Project box question


#1

I was watching EEVblog’s video about searching for an project box.

I think I can figure out how to search for that now. But I guess my real question is about what people use these for. Why use a project box instead of a 3D printed enclosure? Isn’t that better?


#2

Personally I don’t have access to a 3D printer yet so I either have to find something that will work for me or one time I got a local sign company to cut out a “Sick of Beige” type case for me, but it was a huge pain.

I think it comes down to what you want to spend your time on. Right now for me working on the electronics is the fun part and I’d rather spend more time on that than having a perfect enclosure.


#3

I think in the scheme of things cases filled the gap before 3D printung has become a household word. These case provide mechanical strength as well as their material providing protection from the weather or i.e. heat, moisture and or UV as needed.
I don’t doubt 3D printing materials have come a long way and will continue to improve. At the moment I am with @ALeggeUp - I have enough to get going with the electronics to be spening time in front of a CAD … At the moment.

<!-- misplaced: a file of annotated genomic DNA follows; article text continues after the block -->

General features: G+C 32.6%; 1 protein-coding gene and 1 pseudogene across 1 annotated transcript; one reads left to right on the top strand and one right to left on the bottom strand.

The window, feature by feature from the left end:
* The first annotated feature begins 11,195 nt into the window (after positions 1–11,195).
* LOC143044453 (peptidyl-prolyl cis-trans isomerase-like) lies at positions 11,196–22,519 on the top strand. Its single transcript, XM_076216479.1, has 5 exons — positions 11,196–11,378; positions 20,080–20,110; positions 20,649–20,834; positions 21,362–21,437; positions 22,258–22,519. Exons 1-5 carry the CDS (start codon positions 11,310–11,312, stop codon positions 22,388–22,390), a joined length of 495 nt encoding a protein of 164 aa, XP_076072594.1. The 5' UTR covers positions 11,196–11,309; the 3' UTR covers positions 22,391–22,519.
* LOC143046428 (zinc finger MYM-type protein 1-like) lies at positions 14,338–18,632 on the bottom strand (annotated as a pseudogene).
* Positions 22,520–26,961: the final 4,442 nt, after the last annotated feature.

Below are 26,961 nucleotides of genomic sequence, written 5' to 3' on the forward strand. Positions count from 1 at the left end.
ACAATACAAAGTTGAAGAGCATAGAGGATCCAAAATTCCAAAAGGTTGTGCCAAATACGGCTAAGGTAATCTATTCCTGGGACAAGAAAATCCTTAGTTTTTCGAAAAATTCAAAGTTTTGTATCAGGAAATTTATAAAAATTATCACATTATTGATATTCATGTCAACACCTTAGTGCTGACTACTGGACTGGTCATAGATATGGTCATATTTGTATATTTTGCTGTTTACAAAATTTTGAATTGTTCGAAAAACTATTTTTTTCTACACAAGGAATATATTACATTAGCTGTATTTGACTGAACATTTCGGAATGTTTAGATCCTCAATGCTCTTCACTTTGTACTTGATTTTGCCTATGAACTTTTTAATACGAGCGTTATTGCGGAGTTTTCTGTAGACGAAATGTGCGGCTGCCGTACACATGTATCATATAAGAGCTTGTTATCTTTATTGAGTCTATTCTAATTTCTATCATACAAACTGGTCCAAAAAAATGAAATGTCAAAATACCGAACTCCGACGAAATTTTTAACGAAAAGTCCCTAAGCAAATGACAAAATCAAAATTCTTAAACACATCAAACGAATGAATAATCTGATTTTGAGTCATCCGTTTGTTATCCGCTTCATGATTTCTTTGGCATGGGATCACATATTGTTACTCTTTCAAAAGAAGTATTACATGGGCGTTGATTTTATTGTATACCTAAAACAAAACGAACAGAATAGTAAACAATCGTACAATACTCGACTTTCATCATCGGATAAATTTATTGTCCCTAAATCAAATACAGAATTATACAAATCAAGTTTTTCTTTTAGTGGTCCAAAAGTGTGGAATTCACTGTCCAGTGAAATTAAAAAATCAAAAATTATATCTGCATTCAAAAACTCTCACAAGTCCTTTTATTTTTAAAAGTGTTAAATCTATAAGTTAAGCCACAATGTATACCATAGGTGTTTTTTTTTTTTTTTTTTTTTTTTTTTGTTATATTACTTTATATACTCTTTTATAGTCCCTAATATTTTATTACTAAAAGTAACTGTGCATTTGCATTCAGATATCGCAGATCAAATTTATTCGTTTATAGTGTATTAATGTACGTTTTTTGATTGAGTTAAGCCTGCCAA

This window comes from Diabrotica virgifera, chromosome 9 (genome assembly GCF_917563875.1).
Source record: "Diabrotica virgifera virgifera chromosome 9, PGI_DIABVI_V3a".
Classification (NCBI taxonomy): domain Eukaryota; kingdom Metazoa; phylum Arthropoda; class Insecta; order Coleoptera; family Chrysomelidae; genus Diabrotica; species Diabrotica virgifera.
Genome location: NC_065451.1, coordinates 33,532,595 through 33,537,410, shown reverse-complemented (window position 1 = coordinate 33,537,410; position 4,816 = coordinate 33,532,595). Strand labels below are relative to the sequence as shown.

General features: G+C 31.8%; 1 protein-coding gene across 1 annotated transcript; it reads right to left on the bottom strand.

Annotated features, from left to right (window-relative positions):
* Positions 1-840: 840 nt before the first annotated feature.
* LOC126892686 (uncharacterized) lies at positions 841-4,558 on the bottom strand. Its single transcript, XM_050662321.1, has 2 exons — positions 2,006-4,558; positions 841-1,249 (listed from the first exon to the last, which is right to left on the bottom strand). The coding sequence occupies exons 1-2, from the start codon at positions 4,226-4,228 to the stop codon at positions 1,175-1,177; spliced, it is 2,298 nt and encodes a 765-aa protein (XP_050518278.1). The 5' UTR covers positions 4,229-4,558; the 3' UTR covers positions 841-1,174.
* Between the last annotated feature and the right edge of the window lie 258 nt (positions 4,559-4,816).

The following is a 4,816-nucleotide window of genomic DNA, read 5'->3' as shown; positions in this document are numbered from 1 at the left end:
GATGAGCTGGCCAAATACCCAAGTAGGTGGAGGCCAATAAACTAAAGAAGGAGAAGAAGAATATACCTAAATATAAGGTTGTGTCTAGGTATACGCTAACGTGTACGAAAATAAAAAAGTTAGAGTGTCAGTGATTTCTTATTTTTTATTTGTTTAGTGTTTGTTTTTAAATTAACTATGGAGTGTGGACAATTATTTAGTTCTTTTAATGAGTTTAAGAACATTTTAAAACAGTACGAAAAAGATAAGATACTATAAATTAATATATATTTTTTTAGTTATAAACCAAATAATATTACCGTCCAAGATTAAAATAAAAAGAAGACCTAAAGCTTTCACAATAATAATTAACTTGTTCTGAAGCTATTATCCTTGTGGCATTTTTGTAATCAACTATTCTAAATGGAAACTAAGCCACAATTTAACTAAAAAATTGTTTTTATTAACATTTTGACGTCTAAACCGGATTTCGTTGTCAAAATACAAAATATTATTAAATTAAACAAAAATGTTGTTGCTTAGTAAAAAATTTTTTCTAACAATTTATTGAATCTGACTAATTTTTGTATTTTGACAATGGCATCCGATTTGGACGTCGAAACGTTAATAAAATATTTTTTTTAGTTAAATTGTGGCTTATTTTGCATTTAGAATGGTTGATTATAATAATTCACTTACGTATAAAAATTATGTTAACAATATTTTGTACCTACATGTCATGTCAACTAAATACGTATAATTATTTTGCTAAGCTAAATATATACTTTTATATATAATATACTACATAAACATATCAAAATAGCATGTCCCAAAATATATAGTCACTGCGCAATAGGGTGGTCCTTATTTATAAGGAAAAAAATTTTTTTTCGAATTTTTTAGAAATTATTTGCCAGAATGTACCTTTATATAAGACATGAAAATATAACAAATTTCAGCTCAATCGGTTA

#4

If I’m building a quick prototype, it’s nice to just grab an off the shelf case to get things off the ground. Like @ALeggeUp said, it gives you more time to focus on getting the electronics nailed down first. I remember this cool video Dave posted a while back where he used the pcb as a front panel to his case. I thought that was pretty slick: https://www.youtube.com/watch?v=wg_J9WElvBY. Or I’ve seen people who design the entire case with pcbs: http://hackaday.com/2015/06/03/how-to-build-beautiful-enclosures-from-fr4-aka-pcbs/.

There’s also these cool 3D printer sharing services that you can essentially pay people with 3D printers to print your item and ship it to you like 3dhubs.com or makexyz.com. The nice thing about this is that someone else can take care of maintaining the printer and troubleshooting it.


#5

If you’re only going to produce one unit of something, sure, a 3d printed case is fine. But for more than a few units, 3d printing is really expensive. And the molded enclosures have a much better finish.


#6

Design time. A project box is done and dusted as long as it fits your board(s). For a custom 3D printed enclosure you need to do design work. That is unless you are getting an existing design off of shapeways or some such site, in which case you are just buying a project box.


#7

6 posts were split to a new topic: Making an enclosure for AD2